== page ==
3. Learning HTML

You now know more about design than most people do when they start coding. This is great for many reasons, now you can focus on learning how to actually put something up on the white screen. You will recognize contrast issues and you will have a clearer idea of where to place content (although you won't unlock that power until the next step).

What is HTML?

HTML stands for HyperText Markup Language and it is not a programming language per se, it's a markup language. It's used to structure content on the web. Like this blog post, it's made out of different elements; we have headlines, paragraphs, lists, and images. All these are defined in the HTML document in something that's called tags.

When somebody opens this page in their browser the browser will read the HTML document to know what it should display to the screen in terms of content. We define this in the HTML document of the page using HTML tags. HTML is nothing more than the structure, alone it can't do much, but together with CSS and JavaScript, there's little we can't do.

4. Learning CSS

CSS stands for Cascading Style Sheets and is used to style HTML elements by targeting them in one of the many ways possible. Learning CSS after HTML only makes sense because we need to have some HTML markup to have something to style with CSS.

This is where browser compatibility comes in, there are a bunch of ways to achieve the same thing in CSS, but some ways might not be compatible with all browsers (Internet Explorer in many cases). This is not super important to think about in the beginning, but you should keep it in the back of your mind so you know why your project looks different in another browser.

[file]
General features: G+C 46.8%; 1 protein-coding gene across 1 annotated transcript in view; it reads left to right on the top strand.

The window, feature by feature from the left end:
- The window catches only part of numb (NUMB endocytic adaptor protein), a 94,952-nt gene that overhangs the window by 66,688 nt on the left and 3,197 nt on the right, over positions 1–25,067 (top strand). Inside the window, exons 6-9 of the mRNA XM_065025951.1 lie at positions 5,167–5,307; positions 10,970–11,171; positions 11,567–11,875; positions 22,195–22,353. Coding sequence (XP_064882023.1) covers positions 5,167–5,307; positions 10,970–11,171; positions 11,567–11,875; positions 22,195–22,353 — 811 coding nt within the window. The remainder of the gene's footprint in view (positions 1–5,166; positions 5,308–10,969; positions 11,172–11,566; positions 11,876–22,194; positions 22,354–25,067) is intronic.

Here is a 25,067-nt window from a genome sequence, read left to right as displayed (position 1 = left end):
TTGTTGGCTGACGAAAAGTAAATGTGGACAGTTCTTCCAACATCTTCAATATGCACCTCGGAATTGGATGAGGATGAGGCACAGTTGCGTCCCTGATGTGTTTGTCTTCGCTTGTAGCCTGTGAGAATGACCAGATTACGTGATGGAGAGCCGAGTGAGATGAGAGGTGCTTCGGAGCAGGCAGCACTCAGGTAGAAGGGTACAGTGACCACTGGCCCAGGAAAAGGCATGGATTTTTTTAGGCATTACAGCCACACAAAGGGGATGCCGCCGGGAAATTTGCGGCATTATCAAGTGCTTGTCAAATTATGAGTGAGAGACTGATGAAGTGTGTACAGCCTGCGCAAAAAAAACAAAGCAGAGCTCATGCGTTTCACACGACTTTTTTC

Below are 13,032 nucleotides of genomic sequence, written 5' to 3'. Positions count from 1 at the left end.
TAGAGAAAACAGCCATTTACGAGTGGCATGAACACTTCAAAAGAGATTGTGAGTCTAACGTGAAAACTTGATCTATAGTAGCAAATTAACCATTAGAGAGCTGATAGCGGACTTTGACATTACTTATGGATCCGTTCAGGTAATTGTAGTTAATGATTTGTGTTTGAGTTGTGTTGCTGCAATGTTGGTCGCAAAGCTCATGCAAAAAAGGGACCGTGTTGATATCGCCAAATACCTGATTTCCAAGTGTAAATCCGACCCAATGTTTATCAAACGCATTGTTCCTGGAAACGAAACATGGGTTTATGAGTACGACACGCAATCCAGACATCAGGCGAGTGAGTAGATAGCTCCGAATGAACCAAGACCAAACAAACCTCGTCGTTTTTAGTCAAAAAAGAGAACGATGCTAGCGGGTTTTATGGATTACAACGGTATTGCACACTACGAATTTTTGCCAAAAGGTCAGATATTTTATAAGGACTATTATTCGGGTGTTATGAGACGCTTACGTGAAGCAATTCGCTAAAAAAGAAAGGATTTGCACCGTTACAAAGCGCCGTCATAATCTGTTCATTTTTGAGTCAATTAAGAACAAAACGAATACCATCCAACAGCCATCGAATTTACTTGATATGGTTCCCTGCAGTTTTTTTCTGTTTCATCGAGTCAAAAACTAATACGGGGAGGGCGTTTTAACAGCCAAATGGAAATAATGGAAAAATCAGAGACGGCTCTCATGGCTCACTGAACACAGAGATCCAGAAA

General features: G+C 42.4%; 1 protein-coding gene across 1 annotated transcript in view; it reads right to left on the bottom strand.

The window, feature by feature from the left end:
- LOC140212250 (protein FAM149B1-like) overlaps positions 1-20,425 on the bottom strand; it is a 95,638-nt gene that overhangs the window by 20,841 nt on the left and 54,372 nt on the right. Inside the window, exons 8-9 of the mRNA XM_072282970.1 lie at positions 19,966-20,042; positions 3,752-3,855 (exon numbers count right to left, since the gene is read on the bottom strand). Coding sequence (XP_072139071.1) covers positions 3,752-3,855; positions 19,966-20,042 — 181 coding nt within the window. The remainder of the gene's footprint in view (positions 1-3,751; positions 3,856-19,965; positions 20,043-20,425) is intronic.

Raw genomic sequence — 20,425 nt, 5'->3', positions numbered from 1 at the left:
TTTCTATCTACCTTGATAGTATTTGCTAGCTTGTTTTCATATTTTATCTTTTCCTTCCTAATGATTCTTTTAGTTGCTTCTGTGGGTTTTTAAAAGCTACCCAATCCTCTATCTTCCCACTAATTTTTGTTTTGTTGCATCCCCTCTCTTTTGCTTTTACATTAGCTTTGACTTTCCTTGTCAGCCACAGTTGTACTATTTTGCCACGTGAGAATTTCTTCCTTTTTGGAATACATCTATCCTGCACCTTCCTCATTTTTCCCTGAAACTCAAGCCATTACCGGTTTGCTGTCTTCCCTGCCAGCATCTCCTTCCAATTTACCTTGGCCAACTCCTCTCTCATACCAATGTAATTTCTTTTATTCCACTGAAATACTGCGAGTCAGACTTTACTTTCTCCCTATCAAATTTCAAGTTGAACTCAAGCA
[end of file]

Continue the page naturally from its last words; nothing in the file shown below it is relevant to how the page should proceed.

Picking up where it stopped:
The thing I found most challenging in the beginning was understanding the CSS box model and placing content where I wanted it to be. Luckily there's a lot of information on the topic out there, so use it! Because we are browsing the web with devices in all shapes and sizes these days, it's important to learn responsive design and how to make your projects responsive to screen size.

You might come across something called SASS or LESS; these are just CSS preprocessors and they add some additional features that are not found in CSS (yet). I recommend learning CSS first before diving into SASS or LESS.

5. Make Stuff

Now you have the skills to make a lot of different things, you can try to make a website about yourself for example, or take another website and try to copy it. It's really important to practice consistently to get coding into your fingers and wrap your brain around the HTML and CSS syntax.

Learn where to find resources for your projects like fonts, images, graphics, and videos (blog post with some of these are coming). :)

6. Learn About the Web

When you have a project you want to put online, find out how that works.

  • How do you get a domain?
  • How does hosting work?
  • What is FTP and SFTP?
  • What happens behind the scenes when somebody is visiting your domain?

To get a full understanding of the web and how the browsers work you need to know these things.

This comes down to knowing how browsers and servers communicate with each other.

7. Pieces are coming together

When you reach this step you are probably ready to learn about JavaScript and how that fits into this world of HTML and CSS. I find JavaScript to be really fun to learn and experiment with. It's a huge language and there are so many things you can use JavaScript for.

I highly recommend learning the fundamentals of JavaScript before diving into Frameworks and Libraries like React, Angular or Vue (blog post about the fundamentals of JavaScript are coming soon!). :)

I hope you got some value out of this post. If you have any questions, feel free to send me a message via the contact form on this site.